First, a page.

While running is a sport many people can enjoy, pounding the pavement every day can take a toll on your body. However, you can learn to run better, faster, and become a stronger overall runner by following simple best practices. Keep reading to explore our top tips for becoming the best runner you can be.
One of the most straightforward ways any athlete has learned to run better is to be consistent–but it can also be one of the most challenging principles. Even though it’s common knowledge that becoming a better athlete means running regularly, some days we are just feeling off, tired or don’t have the motivation to get out the door.
However, there are easy ways to improve consistency. If you’re not feeling it that day, put on your running shoes and commit to running one mile. It doesn’t even have to be a fast mile. More often than not, you’ll be glad you did once you get moving and happily log as many miles as you planned.
Another way to improve consistency is to make your training runs a habit. Try to run at the same time each day. For example, getting your run in first thing in the morning is a great way to start your day feeling fresh and focused. Running after school or work is also an excellent way to decompress after a long day–especially if you spend a lot of time sitting in front of a computer.
Finally, consider joining a running club or finding a training buddy. It goes a long way in helping you stay accountable and motivated!
It’s one thing to run consistently, but if you want to learn how to run better, you need to have a game plan. Create a running schedule and stick to it as much as possible.
For example, your plan might include training for a 5k or half-marathon. Get it on the calendar and create a countdown in your running log. Mix your training up and incorporate tempo runs, long runs, and running drills into your workouts. It keeps things fresh, makes you stronger, and helps keep you from falling into a rut where you’re bored and unmotivated.
If you’re looking for awesome training plans no matter what race you’re focusing on, be sure to check out our arsenal of effective, comprehensive plans!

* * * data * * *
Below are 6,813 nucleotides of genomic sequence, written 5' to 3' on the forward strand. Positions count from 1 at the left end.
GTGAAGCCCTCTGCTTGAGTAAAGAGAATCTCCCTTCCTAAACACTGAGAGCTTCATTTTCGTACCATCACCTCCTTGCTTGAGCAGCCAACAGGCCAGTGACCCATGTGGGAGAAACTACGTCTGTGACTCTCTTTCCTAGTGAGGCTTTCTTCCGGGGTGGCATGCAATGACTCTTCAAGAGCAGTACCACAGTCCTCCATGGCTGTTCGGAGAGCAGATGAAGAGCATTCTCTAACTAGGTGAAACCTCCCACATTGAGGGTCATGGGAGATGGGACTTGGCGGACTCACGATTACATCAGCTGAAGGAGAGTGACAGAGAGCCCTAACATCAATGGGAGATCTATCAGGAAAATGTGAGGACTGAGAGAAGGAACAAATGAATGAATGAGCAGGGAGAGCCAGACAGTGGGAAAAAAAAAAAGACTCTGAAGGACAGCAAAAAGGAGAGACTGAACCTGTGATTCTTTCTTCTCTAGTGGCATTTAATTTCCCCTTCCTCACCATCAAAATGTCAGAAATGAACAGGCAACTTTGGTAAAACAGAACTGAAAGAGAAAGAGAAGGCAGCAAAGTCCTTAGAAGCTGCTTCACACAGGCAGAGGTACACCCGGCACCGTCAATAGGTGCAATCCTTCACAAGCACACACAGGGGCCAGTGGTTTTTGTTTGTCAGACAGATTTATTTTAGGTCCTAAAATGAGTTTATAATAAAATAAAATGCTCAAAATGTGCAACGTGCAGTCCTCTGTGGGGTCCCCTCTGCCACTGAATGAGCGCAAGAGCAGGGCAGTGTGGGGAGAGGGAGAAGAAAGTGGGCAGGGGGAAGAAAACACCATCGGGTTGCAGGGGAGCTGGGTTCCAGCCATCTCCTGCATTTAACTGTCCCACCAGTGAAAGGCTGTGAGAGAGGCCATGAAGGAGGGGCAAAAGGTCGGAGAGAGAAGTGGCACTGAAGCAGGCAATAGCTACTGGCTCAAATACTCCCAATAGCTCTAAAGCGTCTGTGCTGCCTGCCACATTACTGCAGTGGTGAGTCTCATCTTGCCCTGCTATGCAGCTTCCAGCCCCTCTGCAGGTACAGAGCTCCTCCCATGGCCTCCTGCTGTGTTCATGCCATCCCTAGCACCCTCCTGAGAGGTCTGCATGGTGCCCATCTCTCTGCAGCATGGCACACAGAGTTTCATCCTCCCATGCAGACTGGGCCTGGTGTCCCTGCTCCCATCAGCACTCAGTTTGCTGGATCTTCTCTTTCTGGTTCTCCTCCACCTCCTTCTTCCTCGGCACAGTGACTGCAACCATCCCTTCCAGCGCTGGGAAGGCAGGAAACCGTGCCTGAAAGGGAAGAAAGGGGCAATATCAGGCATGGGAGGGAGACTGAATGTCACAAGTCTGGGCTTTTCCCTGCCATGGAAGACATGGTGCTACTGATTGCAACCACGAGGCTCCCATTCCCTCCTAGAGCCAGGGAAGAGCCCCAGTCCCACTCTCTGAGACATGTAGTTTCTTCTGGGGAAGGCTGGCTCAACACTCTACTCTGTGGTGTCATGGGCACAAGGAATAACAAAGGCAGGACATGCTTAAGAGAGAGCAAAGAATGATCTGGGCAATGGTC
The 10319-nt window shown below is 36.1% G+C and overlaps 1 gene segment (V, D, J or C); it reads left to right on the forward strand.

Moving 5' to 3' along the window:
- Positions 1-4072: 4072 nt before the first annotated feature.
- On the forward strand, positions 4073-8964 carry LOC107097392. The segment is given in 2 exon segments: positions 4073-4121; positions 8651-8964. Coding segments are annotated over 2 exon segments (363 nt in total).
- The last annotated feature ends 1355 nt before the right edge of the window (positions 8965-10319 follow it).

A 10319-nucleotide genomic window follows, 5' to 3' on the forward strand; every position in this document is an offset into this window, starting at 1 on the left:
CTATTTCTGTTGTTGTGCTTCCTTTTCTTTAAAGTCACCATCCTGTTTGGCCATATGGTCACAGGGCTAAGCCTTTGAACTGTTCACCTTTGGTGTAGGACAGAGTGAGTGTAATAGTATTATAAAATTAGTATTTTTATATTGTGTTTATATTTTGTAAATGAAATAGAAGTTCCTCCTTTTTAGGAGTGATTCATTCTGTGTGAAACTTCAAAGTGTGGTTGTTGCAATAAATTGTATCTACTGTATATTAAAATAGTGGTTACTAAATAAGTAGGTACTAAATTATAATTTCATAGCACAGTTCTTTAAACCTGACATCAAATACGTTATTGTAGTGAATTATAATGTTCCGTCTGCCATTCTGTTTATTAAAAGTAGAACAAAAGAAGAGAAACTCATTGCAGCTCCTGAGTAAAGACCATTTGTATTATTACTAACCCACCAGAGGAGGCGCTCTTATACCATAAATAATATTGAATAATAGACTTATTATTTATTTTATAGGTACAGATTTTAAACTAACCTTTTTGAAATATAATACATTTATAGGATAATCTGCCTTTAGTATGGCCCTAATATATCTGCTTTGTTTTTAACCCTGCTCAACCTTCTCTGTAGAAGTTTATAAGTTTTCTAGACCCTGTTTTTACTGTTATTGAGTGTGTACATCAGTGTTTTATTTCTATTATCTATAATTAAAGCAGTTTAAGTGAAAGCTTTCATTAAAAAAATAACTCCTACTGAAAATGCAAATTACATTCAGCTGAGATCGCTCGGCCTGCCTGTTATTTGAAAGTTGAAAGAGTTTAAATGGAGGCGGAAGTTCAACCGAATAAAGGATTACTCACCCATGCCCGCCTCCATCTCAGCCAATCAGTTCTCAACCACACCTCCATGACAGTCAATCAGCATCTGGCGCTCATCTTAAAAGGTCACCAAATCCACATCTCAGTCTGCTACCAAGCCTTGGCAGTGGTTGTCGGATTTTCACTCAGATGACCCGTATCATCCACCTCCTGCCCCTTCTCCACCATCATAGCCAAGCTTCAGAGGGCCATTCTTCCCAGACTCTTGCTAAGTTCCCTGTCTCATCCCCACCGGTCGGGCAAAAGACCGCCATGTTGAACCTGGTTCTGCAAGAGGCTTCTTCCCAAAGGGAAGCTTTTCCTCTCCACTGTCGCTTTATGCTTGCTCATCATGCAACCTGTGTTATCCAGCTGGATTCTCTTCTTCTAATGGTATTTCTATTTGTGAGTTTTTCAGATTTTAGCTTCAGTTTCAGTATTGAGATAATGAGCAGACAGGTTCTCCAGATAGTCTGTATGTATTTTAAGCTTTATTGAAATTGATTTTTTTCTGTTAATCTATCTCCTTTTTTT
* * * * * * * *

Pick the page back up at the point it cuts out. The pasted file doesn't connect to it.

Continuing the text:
It’s hard to get through an intense run if your body is running on junk food. Think of what you eat as the fuel that powers each run. A balanced, healthy diet is key to deciphering how to run better every day!
That being said, healthy eating doesn’t have to be complicated. I’m not a fan of strict diets that rule out entire food groups. A good rule of thumb is to eat at least two to three servings of fruits and vegetables, a moderate amount of protein, and healthy fats every day.
Furthermore, practice moderation. Running burns a lot of calories, and it’s ok to indulge sometimes. If you conquered a massively long run and are craving a bowl of peanut butter fudge ice cream or a bag of potato chips that evening, go for it–just don’t do it every day!
Finally, it’s critical to hydrate, hydrate, hydrate. Carry a water bottle with you throughout the day aim for at least eight glasses per day. It might sound gross to use your urine output as a good indicator–but if you’re urinating regularly with a pale yellow to clear color, you’re good to go.
If you want to learn more about optimum nutrition for running, be sure to visit our YouTube playlist full of videos about nutrition for runners.
One way to derail consistency is by getting injured and not being able to run. If you’ve been a runner for long at all, you’ll experience them now and then, but there are plenty of ways to limit injuries.
First off, you don’t want to go into an intense workout with blazing speed. Start with a brief warm up that gets your body ready and helps reduce the risk of pulling or tearing a muscle or aggravating your joints.
If you’ve ever finished a run without cooling down and stretching, you know how sore you’ll be later that day or in the morning–your legs were probably screaming at you and the start of your next run might be painful. Do this enough times and you risk ending up with an injury. End each training run with a proper cool down and stretching to aid the recovery process and keep you limber for your next run.
Like I mentioned earlier, running is a high-impact sport. It’s an awesome, full-body workout that offers amazing endorphins, but it does take its toll on your joints and muscles, especially if you’re a high-mileage runner.
Part of learning how to run better is knowing your body and listening to it. When you feel like you need a day to rest your legs, you can still get a lower impact, high-quality workout in. Some great options are pilates, yoga, swimming, elliptical running, and strength training. You’ll start your next running feeling fresh and rested.
Some people need a day off from running a couple of times per week. Some athletes prefer one day a week–and some are happy and injury-free for weeks or months at a time. Remember, listen to your body and adapt as needed!
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